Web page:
Student Association members argue about Syracuse University divestment from private prisons

Divestment from private prisons is a “noble cause,” said Student Association Chief of Staff Andres Laguna.

Sara Schleicher | Staff Photographer

Divestment from private prisons is a “noble cause,” said Student Association Chief of Staff Andres Laguna.

At Monday night’s Syracuse University Student Association meeting, assembly members argued about a movement urging SU to divest from companies that invest in private prisons.

Janice Dowell, an SU philosophy professor, asked SA to write a resolution encouraging the university to divest from certain companies. Chief of Staff Andres Laguna presented an analysis of a meeting with Dowell.

Some SA members said Andres should not have presented the subject because it was not an SA issue. Others said he was subjective and that he should have done more research.

Laguna presented pros and cons about the resolution. Parliamentarian Obi Afriyie and SA Historian John Jankovic argued it wasn’t Laguna’s right to present a subjective view of the movement to SA. Laguna did not share any statistics or research citations during the meeting.

Divestment from private prisons is a “noble cause,” Laguna said. But he added it was not SA’s place to create a divestment resolution, that it would not directly affect SU students and that it could potentially put SA at odds with the administration.

He added that he thought the movement could prevent companies from hiring SU students and hinder job placement.

SA member Ryan Golden supports the idea of creating a resolution, stating that private prisons are the equivalent of establishments implementing “slavery of prisoners.” Golden said SA is a voice for the student body, and he believes the student body should “be against slavery.”

Will Pritchett, another SA member, said he had experience visiting private and public prisons through an internship. He said the divestment issue is complicated. Pritchett questioned if SU should divest from a company such as Coca-Cola, for example, because it sold soda in a private prison commissary.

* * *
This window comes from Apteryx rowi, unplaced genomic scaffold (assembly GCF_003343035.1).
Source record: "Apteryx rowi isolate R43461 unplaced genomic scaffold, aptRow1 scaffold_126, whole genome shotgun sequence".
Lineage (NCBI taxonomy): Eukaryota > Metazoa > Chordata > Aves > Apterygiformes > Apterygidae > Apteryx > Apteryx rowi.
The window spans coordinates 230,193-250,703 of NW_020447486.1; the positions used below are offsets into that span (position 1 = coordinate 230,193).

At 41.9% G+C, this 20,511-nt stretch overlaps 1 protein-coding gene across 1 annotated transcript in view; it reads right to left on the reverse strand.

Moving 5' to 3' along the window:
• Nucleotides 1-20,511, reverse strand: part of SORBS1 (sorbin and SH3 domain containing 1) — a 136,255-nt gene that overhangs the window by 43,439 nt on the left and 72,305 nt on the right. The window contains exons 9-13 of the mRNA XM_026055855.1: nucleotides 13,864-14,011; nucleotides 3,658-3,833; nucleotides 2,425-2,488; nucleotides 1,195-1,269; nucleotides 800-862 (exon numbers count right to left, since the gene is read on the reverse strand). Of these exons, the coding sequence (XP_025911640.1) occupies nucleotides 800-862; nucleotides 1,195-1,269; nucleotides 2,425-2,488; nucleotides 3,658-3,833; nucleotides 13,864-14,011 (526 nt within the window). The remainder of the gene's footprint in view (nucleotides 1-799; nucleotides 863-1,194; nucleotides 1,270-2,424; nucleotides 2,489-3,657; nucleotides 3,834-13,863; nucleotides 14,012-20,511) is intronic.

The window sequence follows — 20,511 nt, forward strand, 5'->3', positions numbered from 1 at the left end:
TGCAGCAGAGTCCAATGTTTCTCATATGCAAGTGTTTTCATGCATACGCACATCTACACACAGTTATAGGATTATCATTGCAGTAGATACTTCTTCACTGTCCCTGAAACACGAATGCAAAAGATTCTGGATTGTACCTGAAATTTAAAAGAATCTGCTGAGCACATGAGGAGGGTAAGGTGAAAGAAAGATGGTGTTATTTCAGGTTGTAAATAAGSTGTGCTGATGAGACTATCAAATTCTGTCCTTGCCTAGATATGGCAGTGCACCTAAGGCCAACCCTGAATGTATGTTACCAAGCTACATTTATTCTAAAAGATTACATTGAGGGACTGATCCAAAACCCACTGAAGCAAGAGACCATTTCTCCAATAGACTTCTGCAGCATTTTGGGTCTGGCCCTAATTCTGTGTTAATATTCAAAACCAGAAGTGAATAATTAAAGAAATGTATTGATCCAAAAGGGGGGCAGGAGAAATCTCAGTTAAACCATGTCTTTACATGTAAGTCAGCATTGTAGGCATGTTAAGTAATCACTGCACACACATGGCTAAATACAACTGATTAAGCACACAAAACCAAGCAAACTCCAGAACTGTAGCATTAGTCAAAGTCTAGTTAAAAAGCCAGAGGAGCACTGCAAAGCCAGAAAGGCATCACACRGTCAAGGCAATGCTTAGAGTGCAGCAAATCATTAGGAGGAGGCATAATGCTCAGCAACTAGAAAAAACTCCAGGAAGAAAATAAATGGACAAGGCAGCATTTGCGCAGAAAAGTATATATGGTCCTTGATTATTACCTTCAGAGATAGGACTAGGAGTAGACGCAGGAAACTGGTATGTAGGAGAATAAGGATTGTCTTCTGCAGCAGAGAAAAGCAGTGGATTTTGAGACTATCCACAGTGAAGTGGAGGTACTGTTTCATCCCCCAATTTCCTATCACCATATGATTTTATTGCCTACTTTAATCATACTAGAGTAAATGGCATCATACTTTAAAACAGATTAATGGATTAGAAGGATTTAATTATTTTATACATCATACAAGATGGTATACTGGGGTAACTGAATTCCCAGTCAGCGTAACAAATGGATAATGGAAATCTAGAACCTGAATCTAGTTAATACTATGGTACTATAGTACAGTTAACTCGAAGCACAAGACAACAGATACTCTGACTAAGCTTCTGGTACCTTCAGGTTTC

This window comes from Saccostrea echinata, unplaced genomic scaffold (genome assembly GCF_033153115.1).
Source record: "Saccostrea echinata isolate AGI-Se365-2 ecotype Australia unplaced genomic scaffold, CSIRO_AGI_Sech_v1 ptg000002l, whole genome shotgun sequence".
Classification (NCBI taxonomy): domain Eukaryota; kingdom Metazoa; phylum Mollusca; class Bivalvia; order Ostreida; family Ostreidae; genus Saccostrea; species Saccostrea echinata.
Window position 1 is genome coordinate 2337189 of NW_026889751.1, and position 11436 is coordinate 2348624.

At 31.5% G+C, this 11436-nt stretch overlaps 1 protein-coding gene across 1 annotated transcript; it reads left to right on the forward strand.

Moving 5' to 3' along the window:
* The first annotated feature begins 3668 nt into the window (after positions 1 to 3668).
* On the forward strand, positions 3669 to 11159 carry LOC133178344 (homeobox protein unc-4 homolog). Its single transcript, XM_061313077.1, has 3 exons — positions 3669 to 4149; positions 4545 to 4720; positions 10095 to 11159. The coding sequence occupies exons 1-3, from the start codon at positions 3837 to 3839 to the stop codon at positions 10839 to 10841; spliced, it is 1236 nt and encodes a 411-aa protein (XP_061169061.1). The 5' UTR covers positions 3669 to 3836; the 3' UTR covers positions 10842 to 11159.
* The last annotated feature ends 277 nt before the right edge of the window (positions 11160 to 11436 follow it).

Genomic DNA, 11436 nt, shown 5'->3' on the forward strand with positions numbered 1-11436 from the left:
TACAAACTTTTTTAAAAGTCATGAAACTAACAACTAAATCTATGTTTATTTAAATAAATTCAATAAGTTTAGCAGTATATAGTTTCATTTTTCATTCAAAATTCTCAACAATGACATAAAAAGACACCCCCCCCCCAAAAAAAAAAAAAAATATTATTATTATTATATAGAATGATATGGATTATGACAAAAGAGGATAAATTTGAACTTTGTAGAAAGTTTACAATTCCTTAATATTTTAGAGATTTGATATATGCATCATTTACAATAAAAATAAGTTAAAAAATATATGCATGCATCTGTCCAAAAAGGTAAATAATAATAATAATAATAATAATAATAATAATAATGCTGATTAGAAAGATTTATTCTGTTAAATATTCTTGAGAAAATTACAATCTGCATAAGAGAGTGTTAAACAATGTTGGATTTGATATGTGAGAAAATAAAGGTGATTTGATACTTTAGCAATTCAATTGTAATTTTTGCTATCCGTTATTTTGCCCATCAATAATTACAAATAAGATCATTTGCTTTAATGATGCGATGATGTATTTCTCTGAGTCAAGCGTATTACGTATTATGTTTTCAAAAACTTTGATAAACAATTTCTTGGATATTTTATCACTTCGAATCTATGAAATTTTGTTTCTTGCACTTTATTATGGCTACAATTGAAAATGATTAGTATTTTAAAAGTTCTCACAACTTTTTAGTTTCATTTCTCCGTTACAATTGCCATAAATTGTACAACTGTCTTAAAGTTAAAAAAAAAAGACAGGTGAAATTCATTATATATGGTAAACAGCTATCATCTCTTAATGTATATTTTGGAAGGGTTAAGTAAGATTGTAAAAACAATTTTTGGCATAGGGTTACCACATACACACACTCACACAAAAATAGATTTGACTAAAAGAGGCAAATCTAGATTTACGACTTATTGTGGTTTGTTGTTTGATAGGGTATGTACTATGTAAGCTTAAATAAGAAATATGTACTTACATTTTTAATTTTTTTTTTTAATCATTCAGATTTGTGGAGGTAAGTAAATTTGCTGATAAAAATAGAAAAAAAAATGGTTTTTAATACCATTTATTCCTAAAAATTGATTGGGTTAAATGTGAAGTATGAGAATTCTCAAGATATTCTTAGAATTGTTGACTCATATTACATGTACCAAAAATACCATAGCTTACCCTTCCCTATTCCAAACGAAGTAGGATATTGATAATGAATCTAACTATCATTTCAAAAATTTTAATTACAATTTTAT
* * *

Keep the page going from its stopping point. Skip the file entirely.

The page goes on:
Other members had varying opinions on whether divestment would affect their job placement. Some did not want to be a part of the resolution. Others expressed that the movement was unrealistic in its purpose.

The discussion was tabled after more than 20 minutes of open discussion, which grew to yelling battles at certain points. Divest Syracuse will be revisited in SA if or when Dowell — the founder of the movement on campus — comes to speak at a meeting.

Other business

SA also voted to allocate $7,500 to fund flights to Puerto Rico for the upcoming Hurricane Maria relief trip, scheduled during Winter Break. Hendricks Chapel has said it will match SA’s funds. SA will interview 51 of the 193 applicants. Organizers will select 23 student volunteers and seven alternates.

Chair of Student Life Elizabeth Sedore said SA will soon begin a coat drive for the Syracuse City School District, specifically refugee students, who may not have access to proper winter wear.

Co-chair of Diversity Affairs Khalid Khan and President of SA James Franco independently mentioned meeting with the Department of Public Safety to address continuing concerns among the student body. Franco announced to SA that there had been a 21-year-old stabbed on the 800 block of Sumner Avenue two weeks ago. Many of the SA members had not heard about this and believed it should have been DPS’ responsibility to notify them. Khan mentioned creating a subcommittee devoted to DPS engagement within the Diversity Affairs committee.


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